Wednesday 22 February, 2006, 11:57 - Spectrum ManagementLooking through the statistics which highlight the phrases people have typed into various search engines in order to find this site showed that several people had found it by typing the words "bandwidth of stereo fm broadcast". However, this isn't something that's really discussed in detail so the time has come to rectify that situation.
First off, the bandwidth of an amplitude modulated (AM) signal is really easy to calculate. Modulating a radio frequency (RF) carrier with an audio frequency (AF) signal which has a highest audio frequency at B kHz produces a radio signal with a bandwidth of 2B kHz (i.e. twice the highest audio frequency). There are a number of variants of AM including DSB (double side-band) and DSB-SC (double side-band supressed carrier) and even ISB (independent side-band), however these all occupy the same bandwidth. All sorts of clever filtering can be applied to an AM signal to make it occupy less bandwith producing modulation schemes such as SSB (single side-band), VSB (vestigal side-band).
Calculating the bandwidth of a frequency modulated (FM) signal is a lot more complicated, however we should be eternally grateful for Carson's Rule, developed not by Northern Irish comedian Frank Carson but by American mathematician John Renshaw Carson. Carson did a lot of number-crunching to simplify things for us. His rule is this: If an RF carrier is frequency modulated with an AF signal which has a highest audio frequecy of B kHz with a deviation of D kHz, 99% of the resulting signal is contained in a radio bandwidth of 2(B+D) kHz. Deviation is the maximum distance that the signal moves from its centre frequency, so if our centre frequency is 5 MHz and this goes up to 5.05 MHz (and equally down to 4.95 MHz) when we apply the modulation, the deviation is 0.05 MHz or 50 kHz.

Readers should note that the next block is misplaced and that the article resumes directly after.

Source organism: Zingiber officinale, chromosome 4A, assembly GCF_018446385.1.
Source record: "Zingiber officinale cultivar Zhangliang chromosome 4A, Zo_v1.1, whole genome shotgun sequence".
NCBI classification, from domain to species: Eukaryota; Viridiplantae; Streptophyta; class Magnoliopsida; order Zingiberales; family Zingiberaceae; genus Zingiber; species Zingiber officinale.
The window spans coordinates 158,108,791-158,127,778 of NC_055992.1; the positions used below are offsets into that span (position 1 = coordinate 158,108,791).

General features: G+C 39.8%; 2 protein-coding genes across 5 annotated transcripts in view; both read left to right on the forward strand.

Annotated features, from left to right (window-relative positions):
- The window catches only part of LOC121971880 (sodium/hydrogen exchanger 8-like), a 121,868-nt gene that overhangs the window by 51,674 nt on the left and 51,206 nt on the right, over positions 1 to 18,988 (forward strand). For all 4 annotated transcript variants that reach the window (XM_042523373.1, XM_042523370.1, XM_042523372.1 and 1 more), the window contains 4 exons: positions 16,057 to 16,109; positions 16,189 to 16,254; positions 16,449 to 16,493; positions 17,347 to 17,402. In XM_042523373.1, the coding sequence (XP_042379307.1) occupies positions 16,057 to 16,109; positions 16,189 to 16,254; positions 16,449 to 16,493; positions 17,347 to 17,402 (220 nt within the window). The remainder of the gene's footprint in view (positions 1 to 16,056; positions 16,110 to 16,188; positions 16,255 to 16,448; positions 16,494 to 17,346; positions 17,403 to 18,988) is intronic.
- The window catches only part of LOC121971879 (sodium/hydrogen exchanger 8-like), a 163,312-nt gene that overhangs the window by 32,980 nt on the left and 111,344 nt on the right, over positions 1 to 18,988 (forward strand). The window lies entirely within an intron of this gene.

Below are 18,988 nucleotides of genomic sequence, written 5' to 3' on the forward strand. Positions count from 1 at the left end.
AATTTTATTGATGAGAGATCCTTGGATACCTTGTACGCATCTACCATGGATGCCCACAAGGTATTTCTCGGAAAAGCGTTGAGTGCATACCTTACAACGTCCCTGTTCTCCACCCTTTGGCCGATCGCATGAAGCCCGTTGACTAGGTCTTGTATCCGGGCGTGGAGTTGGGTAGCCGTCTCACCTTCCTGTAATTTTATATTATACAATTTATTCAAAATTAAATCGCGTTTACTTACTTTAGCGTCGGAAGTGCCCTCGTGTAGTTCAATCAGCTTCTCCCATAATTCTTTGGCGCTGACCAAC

Applying this practically, a mono FM broadcast has a highest audio frequency of 15 kHz and a deviation of 75 kHz, so the resulting FM signal has a bandwidth of 2*(15+75)=180 kHz. For stereo the audio bandwidth increases to 53 kHz (see this article) and so the resulting FM signal has a bandwidth of 2*(53+75)=256 kHz. For a CB radio the highest audio frequency is usually 3 kHz and the deviation just 2 kHz resulting an RF bandwidth of 2*(3+2)=10 kHz - which is why CB radio channels are spaced 10 kHz apart! See, there a reason for everything.